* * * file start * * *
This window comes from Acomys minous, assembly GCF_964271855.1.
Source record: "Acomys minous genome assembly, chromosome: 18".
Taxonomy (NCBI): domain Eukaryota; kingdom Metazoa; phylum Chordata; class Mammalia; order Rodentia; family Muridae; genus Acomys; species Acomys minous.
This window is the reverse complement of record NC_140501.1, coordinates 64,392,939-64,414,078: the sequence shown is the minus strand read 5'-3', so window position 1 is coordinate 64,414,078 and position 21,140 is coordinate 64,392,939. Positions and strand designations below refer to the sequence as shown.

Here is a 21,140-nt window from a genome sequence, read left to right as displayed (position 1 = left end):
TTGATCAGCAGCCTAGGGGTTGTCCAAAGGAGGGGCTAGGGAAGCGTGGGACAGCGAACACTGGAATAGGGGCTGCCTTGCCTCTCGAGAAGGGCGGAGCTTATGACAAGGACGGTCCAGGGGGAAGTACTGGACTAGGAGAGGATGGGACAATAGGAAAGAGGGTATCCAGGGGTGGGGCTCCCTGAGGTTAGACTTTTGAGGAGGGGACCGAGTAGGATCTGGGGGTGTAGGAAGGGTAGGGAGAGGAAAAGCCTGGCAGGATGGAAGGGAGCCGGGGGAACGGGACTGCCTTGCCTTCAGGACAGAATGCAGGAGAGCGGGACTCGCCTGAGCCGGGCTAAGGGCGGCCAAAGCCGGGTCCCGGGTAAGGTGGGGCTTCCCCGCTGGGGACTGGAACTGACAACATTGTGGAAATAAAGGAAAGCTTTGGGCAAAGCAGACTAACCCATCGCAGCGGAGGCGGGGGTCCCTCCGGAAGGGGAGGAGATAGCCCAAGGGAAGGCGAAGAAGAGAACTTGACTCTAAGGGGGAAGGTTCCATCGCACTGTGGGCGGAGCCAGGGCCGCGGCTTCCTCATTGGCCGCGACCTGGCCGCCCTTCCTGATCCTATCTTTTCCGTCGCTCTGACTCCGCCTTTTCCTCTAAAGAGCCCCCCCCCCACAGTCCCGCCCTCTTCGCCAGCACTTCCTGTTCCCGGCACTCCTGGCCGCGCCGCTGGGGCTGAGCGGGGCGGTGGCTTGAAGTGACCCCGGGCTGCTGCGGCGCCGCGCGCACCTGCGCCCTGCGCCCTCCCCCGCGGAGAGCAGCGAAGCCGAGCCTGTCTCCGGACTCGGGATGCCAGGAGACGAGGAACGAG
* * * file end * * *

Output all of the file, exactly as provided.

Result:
This window comes from Acomys minous, assembly GCF_964271855.1.
Source record: "Acomys minous genome assembly, chromosome: 18".
Taxonomy (NCBI): domain Eukaryota; kingdom Metazoa; phylum Chordata; class Mammalia; order Rodentia; family Muridae; genus Acomys; species Acomys minous.
This window is the reverse complement of record NC_140501.1, coordinates 64,392,939-64,414,078: the sequence shown is the minus strand read 5'-3', so window position 1 is coordinate 64,414,078 and position 21,140 is coordinate 64,392,939. Positions and strand designations below refer to the sequence as shown.

Here is a 21,140-nt window from a genome sequence, read left to right as displayed (position 1 = left end):
TTGATCAGCAGCCTAGGGGTTGTCCAAAGGAGGGGCTAGGGAAGCGTGGGACAGCGAACACTGGAATAGGGGCTGCCTTGCCTCTCGAGAAGGGCGGAGCTTATGACAAGGACGGTCCAGGGGGAAGTACTGGACTAGGAGAGGATGGGACAATAGGAAAGAGGGTATCCAGGGGTGGGGCTCCCTGAGGTTAGACTTTTGAGGAGGGGACCGAGTAGGATCTGGGGGTGTAGGAAGGGTAGGGAGAGGAAAAGCCTGGCAGGATGGAAGGGAGCCGGGGGAACGGGACTGCCTTGCCTTCAGGACAGAATGCAGGAGAGCGGGACTCGCCTGAGCCGGGCTAAGGGCGGCCAAAGCCGGGTCCCGGGTAAGGTGGGGCTTCCCCGCTGGGGACTGGAACTGACAACATTGTGGAAATAAAGGAAAGCTTTGGGCAAAGCAGACTAACCCATCGCAGCGGAGGCGGGGGTCCCTCCGGAAGGGGAGGAGATAGCCCAAGGGAAGGCGAAGAAGAGAACTTGACTCTAAGGGGGAAGGTTCCATCGCACTGTGGGCGGAGCCAGGGCCGCGGCTTCCTCATTGGCCGCGACCTGGCCGCCCTTCCTGATCCTATCTTTTCCGTCGCTCTGACTCCGCCTTTTCCTCTAAAGAGCCCCCCCCCCACAGTCCCGCCCTCTTCGCCAGCACTTCCTGTTCCCGGCACTCCTGGCCGCGCCGCTGGGGCTGAGCGGGGCGGTGGCTTGAAGTGACCCCGGGCTGCTGCGGCGCCGCGCGCACCTGCGCCCTGCGCCCTCCCCCGCGGAGAGCAGCGAAGCCGAGCCTGTCTCCGGACTCGGGATGCCAGGAGACGAGGAACGAG